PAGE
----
“Those guidelines aren’t met, (the offender) can’t live there, or they can’t work there,” he said. “It’s that simple.” In turn, law enforcement is required by law to notify the community when a sex offender is moving into the neighborhood. In cities with a population greater than 5,000, such as Andalusia and Opp, residents within 1,500 feet of the offender’s residence are to be notified, as are schools and day cares located within three miles of the declared residence. In areas with a population of less than 5,000 such as Florala, those living within 2,000 feet of the offender’s residence are notified.

For Sgt. Ray Dixon, Andalusia Police Department’s sex offender compliance officer and a criminal investigator, that process is as simple as “knocking on a door.”

“We hand them a flier, usually the one from the DPS website, and use it to inform them of someone moving into the neighborhood,” Dixon said. “Most of the time, they’re thankful to us for letting them know. Usually they ask about if that person is a threat or not, but all we can tell them is the information that’s on the flier.”

Offenders must go through the registration process twice a year – once in their birth month and then again in six months following; however, the notification process only occurs when the offender moves to a new verifiable address. The exception are those classified as “sexual predators,” who are required to register every three months. In Covington County, there is one person – Ricky Harrison Jr. – who meets that qualification. Harrison, 55, is currently incarcerated in the Covington County Jail.

And in the instances when offenders do not comply with the law, there are a “plethora” of issues that follow, Snodgrass said. “Non-compliance is, and continues, to be an issue with sex offenders,” he said. “Of the 98 registered sex offenders we have, 34 of those have been prosecuted for non-compliance of the community notification act, and seven of those have been prosecuted more than twice.”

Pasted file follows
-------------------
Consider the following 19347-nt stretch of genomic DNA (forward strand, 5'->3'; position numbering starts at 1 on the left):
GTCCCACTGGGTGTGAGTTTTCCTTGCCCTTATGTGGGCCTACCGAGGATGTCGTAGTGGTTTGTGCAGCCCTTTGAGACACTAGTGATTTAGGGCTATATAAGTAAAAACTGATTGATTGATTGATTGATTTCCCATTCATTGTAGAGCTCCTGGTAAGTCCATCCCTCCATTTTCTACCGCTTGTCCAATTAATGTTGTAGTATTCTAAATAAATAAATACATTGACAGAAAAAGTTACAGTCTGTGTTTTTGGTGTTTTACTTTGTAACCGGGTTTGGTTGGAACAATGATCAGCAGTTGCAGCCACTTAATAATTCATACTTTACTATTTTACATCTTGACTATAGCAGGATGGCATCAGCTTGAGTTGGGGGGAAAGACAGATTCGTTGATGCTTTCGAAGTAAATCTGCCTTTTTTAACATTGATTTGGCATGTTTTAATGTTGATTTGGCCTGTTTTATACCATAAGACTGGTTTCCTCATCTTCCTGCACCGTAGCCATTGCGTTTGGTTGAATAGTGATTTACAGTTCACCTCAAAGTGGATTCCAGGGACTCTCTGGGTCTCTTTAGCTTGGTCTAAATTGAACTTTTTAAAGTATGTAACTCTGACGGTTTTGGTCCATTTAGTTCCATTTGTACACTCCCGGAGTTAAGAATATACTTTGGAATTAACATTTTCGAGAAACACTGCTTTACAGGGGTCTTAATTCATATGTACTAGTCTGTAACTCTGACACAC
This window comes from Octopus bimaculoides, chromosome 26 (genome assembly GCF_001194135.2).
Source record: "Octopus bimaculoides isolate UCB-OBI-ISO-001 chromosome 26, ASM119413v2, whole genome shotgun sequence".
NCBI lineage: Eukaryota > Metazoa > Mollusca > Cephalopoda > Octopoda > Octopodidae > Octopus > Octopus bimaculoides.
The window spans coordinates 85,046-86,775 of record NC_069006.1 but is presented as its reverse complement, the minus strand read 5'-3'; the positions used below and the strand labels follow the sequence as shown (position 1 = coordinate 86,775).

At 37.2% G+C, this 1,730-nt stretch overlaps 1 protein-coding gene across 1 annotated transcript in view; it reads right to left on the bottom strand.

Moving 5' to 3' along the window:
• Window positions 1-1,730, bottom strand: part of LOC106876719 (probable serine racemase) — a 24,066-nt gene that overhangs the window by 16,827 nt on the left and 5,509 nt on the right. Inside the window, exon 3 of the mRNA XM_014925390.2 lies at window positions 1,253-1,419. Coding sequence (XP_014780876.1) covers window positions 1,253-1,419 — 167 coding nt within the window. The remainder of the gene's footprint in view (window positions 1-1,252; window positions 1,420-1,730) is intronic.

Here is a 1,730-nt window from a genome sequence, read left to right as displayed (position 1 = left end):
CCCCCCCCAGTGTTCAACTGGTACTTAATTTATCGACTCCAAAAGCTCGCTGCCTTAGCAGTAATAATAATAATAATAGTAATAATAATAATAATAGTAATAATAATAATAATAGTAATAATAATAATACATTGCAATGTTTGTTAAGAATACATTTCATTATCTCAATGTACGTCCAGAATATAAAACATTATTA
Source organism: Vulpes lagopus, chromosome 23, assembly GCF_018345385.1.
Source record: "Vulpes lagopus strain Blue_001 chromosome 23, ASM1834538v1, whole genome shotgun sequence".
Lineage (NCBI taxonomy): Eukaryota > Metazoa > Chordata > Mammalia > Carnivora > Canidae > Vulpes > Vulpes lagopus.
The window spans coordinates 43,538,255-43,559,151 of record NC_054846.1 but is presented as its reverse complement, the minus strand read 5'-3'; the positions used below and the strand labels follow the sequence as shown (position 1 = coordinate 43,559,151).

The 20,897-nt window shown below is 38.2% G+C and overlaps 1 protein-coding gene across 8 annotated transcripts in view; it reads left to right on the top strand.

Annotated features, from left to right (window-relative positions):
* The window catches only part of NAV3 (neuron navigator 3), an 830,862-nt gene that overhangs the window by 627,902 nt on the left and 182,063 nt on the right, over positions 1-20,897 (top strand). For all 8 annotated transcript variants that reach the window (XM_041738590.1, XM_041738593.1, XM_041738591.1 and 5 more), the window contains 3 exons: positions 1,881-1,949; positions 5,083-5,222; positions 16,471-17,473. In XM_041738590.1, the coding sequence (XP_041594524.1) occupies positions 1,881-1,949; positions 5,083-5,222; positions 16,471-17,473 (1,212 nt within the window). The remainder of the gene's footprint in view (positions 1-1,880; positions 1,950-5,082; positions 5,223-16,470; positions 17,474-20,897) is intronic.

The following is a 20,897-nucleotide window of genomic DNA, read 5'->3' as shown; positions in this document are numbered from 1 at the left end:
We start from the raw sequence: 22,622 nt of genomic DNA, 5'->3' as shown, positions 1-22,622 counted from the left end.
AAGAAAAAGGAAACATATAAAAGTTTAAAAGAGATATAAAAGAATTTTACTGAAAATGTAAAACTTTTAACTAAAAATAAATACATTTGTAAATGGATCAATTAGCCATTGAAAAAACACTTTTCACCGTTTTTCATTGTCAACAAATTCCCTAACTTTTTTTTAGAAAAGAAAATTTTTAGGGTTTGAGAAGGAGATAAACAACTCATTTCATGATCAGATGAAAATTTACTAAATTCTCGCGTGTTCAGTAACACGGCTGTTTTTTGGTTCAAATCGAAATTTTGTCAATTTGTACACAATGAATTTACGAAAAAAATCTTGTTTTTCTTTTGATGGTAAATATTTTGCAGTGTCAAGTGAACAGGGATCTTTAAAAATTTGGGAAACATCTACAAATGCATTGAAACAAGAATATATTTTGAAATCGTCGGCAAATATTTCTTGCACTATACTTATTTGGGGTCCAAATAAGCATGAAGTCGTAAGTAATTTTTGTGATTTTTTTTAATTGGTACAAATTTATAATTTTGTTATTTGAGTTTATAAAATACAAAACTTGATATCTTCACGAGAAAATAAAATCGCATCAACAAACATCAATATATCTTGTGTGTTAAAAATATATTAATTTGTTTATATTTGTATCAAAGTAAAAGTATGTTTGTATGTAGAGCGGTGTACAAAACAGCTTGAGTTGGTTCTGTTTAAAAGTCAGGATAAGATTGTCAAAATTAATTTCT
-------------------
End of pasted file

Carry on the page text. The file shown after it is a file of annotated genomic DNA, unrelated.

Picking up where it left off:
Which goes to show exactly how important these laws are, both Dixon and Snodgrass agreed.

The information on any convicted sex offender in Alabama can be found at covingtonso.com or on the DPS website at www.dps.state.al.us.

In cities with a population of 5,000 or more, such as Andalusia and Opp, all persons within 1,500 feet of offender’s residence are to be notified, as are all schools and childcare facilities within three miles of the declared residence. Offenders are also required to register with their local police department, as well as sheriff’s office.

For other municipalities with population of 5,000 or less, such as Florala, that distance is increased to 2,000 feet offender’s residence.

Notification is generally done in the form of a Alabama Department of Public Safety (DPS) flyer. It can be sent by regular mail or hand delivered to residences within the guidelines. In addition, any other method reasonably expected to provide notification may be utilized, including, but not limited to, posting a copy of the notice in a prominent place at the sheriff’s office or a law enforcement agency closest to the offender’s residence, publicizing the notice in a local newspaper, or posting it electronically, including on the Internet, or other means available.Covington County registered sex offenders